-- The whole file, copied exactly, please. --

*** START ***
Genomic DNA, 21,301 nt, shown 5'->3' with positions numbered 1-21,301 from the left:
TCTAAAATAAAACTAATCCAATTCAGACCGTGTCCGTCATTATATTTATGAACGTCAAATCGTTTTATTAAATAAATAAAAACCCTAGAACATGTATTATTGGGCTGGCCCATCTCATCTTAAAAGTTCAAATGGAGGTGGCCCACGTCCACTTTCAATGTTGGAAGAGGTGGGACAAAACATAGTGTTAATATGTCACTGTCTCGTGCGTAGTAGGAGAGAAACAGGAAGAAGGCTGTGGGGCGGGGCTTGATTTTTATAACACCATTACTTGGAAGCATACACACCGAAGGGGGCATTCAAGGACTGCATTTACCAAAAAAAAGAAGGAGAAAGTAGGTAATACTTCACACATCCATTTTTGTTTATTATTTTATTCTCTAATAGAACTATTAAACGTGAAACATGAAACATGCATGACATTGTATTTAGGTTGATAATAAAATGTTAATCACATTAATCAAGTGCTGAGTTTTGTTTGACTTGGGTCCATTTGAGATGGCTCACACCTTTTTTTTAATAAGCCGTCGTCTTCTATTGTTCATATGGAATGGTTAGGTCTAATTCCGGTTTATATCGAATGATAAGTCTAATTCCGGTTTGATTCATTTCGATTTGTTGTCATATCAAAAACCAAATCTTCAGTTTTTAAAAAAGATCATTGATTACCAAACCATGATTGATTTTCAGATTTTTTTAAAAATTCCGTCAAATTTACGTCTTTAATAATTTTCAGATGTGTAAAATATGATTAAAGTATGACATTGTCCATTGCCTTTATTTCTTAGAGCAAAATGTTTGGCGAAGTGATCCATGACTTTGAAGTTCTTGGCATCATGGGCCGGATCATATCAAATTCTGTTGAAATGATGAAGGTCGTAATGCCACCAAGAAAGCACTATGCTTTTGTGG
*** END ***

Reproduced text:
Genomic DNA, 21,301 nt, shown 5'->3' with positions numbered 1-21,301 from the left:
TCTAAAATAAAACTAATCCAATTCAGACCGTGTCCGTCATTATATTTATGAACGTCAAATCGTTTTATTAAATAAATAAAAACCCTAGAACATGTATTATTGGGCTGGCCCATCTCATCTTAAAAGTTCAAATGGAGGTGGCCCACGTCCACTTTCAATGTTGGAAGAGGTGGGACAAAACATAGTGTTAATATGTCACTGTCTCGTGCGTAGTAGGAGAGAAACAGGAAGAAGGCTGTGGGGCGGGGCTTGATTTTTATAACACCATTACTTGGAAGCATACACACCGAAGGGGGCATTCAAGGACTGCATTTACCAAAAAAAAGAAGGAGAAAGTAGGTAATACTTCACACATCCATTTTTGTTTATTATTTTATTCTCTAATAGAACTATTAAACGTGAAACATGAAACATGCATGACATTGTATTTAGGTTGATAATAAAATGTTAATCACATTAATCAAGTGCTGAGTTTTGTTTGACTTGGGTCCATTTGAGATGGCTCACACCTTTTTTTTAATAAGCCGTCGTCTTCTATTGTTCATATGGAATGGTTAGGTCTAATTCCGGTTTATATCGAATGATAAGTCTAATTCCGGTTTGATTCATTTCGATTTGTTGTCATATCAAAAACCAAATCTTCAGTTTTTAAAAAAGATCATTGATTACCAAACCATGATTGATTTTCAGATTTTTTTAAAAATTCCGTCAAATTTACGTCTTTAATAATTTTCAGATGTGTAAAATATGATTAAAGTATGACATTGTCCATTGCCTTTATTTCTTAGAGCAAAATGTTTGGCGAAGTGATCCATGACTTTGAAGTTCTTGGCATCATGGGCCGGATCATATCAAATTCTGTTGAAATGATGAAGGTCGTAATGCCACCAAGAAAGCACTATGCTTTTGTGG